After King Saul has lost in a war with the Philistines, David becomes the king of the tribe of Judah and later of the entire Israel. He makes Jerusalem the capital of the kingdom. Through the words of Prophet Nathan he receives Yahweh’s promise of an eternal kingdom. He wins several wars and expands his kingdom to comprise much of the Southern Levant.
At the top of his reign things start to go wrong. David commits adultery with Bathsheba and arranges the death of her husband Uriah, one of his officers. Prophet Nathan comes to him with a story of a rich man who took and slaughtered a poor man’s little ewe lamb. The angry David promptly pronounces a judgment: “As the Lord lives, the man who has done this deserves to die!” But Nathan responds to him: “You are the man!” Despite David’s repentance, Bathsheba’s child dies.
Troubles arise in David’s household: his son Amnon sexually abuses his half-sister Tamar. David cannot make himself to punish his son properly, and Tamar’s full brother Absalom kills Amnon. Again, David fails to put things in order, and Absalom starts plotting against his weak father. In one of the saddest scenes in Hebrew history writing we see a weeping David fleeing from Jerusalem his head covered and walking barefoot. “If I find favor in the eyes of the Lord, he will bring me back … But if he says, ‘I take no pleasure in you,’ here I am, let him do to me what seems good to him.”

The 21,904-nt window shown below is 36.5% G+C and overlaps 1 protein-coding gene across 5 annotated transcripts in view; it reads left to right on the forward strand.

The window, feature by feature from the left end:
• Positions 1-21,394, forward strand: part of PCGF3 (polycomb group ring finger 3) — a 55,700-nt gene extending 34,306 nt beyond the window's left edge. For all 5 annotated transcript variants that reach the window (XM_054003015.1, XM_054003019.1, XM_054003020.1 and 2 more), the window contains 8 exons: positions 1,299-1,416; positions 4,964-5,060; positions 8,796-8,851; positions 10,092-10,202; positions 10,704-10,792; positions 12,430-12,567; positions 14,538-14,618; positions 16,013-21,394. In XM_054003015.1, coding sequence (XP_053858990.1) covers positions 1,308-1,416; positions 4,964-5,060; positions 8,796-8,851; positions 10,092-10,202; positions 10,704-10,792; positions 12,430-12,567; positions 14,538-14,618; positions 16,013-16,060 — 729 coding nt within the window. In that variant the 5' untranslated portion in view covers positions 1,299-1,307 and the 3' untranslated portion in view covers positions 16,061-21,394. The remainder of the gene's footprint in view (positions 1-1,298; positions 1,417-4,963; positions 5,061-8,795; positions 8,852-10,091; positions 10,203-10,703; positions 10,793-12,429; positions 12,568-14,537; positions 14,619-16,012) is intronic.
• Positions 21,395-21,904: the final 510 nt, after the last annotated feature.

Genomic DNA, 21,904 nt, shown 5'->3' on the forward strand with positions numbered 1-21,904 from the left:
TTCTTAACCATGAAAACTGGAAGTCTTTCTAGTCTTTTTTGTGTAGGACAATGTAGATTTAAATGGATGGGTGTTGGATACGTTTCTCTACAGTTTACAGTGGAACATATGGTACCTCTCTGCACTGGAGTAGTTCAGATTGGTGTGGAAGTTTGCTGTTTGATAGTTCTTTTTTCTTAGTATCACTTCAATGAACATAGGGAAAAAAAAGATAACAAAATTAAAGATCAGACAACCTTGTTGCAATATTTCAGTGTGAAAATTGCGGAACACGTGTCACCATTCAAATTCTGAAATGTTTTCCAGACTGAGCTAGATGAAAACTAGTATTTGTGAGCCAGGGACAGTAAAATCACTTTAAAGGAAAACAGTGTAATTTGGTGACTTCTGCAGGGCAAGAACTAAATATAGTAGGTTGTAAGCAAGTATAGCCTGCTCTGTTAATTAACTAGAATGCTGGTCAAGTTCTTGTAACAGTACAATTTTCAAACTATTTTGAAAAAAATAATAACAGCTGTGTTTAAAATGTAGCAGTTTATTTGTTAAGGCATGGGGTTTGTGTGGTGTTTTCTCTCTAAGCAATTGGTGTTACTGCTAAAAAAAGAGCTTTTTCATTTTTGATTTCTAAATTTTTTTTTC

Ultimately, the conflict is resolved on a battlefield where David’s troops prevail. Absalom gets killed in the aftermath and the sad father cannot rejoice in the victory. A rift starts to grow between the Southern and Northern parts of the kingdom and rebellions arise. During a famine David agrees to a harsh execution of seven of Saul’s male offspring to compensate a blood-guilt. In a strange scene near the end of David’s reign Yahweh incites David to execute a census of the people which, as it turns out, is a great sin. Yahweh allows David to choose between three punishments, one of them involving only him personally, but as he is vague in his answer pestilence strikes the land killing seventy thousand. Yahweh has already relented before David has the strength to pray for the people: “I alone have sinned; but these sheep, what have they done?”